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The size of a table. (space_used against calculated space). Expand / Collapse
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Posted Monday, June 10, 2013 6:42 AM
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With sp_space_used you get the 'gross' size of a table. (Used_size for data)

Summing all fields with a datalength function also gives a size for a table, offcourse this is without the overhead.

The used_size is about 2 to 3 times the calculated size.

So how can I calculate the size more accurately?

Thanks for your time and attention.
ben brugman



Extra info:
This was calculated for heaps and clusters (90 percent fill rate), both were similar.
No deleted rows.
From 30 to 75 columns for each table, with a lot of NULL's.
Overhead was 3 to 5 bytes for each field.
(180 to 280 bytes of overhead for each row).
Post #1461514
Posted Monday, June 10, 2013 6:46 AM


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ben.brugman (6/10/2013)
So how can I calculate the size more accurately?


The actual space used by a table is what sp_spaceused reports.


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Post #1461516
Posted Monday, June 10, 2013 8:15 AM
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PaulB-TheOneAndOnly (6/10/2013)
ben.brugman (6/10/2013)
So how can I calculate the size more accurately?


The actual space used by a table is what sp_spaceused reports.


Thanks for your reply, but this does not anwser my question.

The links:
http://msdn.microsoft.com/en-us/library/ms189124.aspx
http://msdn.microsoft.com/en-us/library/ms178085.aspx

Do help, but do not even come close to the reported use using sp_spaceused.

Thanks,
ben
Post #1461576
Posted Monday, June 10, 2013 8:47 AM
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Do you mean calculate more accurately the size before actually creating the table?

If so, at least some of inaccuracy may be that you would need to factor in the block size. If your row uses 4.5kb and you expect to have 1,000,000 rows you might have calculated 4.5gb but then because you can only fit one row within an 8k block (4.5 * 2 = too much) you end up using 1,000,000*8k blocks (about 8gb).

For smaller rows I'm not sure why it would be so far out...maybe incorrect calculations?

Indexes is easier to guess (fragmentation)~



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Post #1461594
Posted Monday, June 10, 2013 9:11 AM


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ben.brugman (6/10/2013)
With sp_space_used you get the 'gross' size of a table. (Used_size for data)

Summing all fields with a datalength function also gives a size for a table, offcourse this is without the overhead.

The used_size is about 2 to 3 times the calculated size.

So how can I calculate the size more accurately?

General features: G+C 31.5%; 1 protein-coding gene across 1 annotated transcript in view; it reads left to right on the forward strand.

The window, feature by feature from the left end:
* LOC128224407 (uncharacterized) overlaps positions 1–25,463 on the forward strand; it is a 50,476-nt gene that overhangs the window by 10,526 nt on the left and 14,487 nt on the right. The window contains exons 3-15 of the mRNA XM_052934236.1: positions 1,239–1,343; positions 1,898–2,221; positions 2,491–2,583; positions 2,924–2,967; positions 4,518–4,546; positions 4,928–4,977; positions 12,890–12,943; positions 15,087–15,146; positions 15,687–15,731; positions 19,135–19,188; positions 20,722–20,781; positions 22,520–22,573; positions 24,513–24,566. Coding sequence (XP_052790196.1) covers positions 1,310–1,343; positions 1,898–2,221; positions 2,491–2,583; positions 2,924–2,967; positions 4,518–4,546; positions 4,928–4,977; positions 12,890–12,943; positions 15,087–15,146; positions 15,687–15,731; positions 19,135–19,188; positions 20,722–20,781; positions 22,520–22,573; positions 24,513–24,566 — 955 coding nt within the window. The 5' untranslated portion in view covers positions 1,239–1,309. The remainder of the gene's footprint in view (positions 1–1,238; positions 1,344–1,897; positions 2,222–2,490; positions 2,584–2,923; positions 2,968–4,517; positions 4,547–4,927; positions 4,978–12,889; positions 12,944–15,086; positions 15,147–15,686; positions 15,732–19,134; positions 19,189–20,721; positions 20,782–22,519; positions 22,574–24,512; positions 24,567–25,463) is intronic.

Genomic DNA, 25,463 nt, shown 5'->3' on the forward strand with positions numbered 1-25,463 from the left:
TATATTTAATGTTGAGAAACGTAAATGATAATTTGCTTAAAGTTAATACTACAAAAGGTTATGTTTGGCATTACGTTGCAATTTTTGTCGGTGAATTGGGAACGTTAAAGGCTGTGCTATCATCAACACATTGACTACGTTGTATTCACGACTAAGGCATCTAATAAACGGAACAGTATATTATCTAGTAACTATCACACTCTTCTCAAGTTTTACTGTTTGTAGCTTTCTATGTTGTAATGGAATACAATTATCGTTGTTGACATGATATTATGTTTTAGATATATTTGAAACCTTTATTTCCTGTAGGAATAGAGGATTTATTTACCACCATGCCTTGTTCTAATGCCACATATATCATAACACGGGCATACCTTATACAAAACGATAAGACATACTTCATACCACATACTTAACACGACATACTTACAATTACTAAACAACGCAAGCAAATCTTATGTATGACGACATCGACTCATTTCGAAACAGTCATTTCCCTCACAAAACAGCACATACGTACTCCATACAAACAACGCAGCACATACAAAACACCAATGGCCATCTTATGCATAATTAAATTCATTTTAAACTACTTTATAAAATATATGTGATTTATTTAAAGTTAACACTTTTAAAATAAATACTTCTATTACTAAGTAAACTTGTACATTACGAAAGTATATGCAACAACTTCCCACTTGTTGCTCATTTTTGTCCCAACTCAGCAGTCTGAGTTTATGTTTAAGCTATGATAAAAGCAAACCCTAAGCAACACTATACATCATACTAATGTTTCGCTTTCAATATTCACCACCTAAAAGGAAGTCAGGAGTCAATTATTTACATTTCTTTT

Thanks for your time and attention.
ben brugman


This discussion of the subject may be of help to you.

http://msdn.microsoft.com/en-us/library/ms189124.aspx


If everything seems to be going well, you have obviously overlooked something.

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Post #1461611
Posted Monday, June 10, 2013 10:28 AM
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Dird (6/10/2013)
Do you mean calculate more accurately the size before actually creating the table?


At the moment I am trying to do the calculation on existing tables. This allows me to check the method. This brings understanding and will help to calculate the size of future tables.

Ben
Post #1461662
Posted Monday, June 10, 2013 11:09 AM
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bitbucket-25253 (6/10/2013)

This discussion of the subject may be of help to you.

http://msdn.microsoft.com/en-us/library/ms189124.aspx


As you can see in the third message in this thread I allready mentioned exactly that link. The referenced page is actually only a very rough guide.

If everything seems to be going well, you have obviously overlooked something.


For me it's not obvious what I am overlooking, hence the question.

Because the large number of NULL's, the calculation on the web page is not very accurate. I'll try to come up with a more accurate calculation. Have to count the actual number of Nulls in the variable record fields, I'll need access to the table for this and at the moment I do not have access.

In that way I can see the amount of overhead (quite a lot) which I am missing.

Ben
Post #1461681
Posted Tuesday, June 11, 2013 7:17 AM


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ben.brugman (6/10/2013)

If everything seems to be going well, you have obviously overlooked something.


For me it's not obvious what I am overlooking, hence the question.

Don't mistake the cheeky signature line as a rude comment.




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Post #1462095
Posted Wednesday, June 12, 2013 10:30 AM
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Sean Pearce (6/11/2013)
ben.brugman (6/10/2013)

If everything seems to be going well, you have obviously overlooked something.


For me it's not obvious what I am overlooking, hence the question.

Don't mistake the cheeky signature line as a rude comment.


Well I sure missed that one.
(English being my third language, the line was above the name and being technical also means that I tend to take things more literal than 'right' brained people.). I do like the quote though.

thanks,
ben
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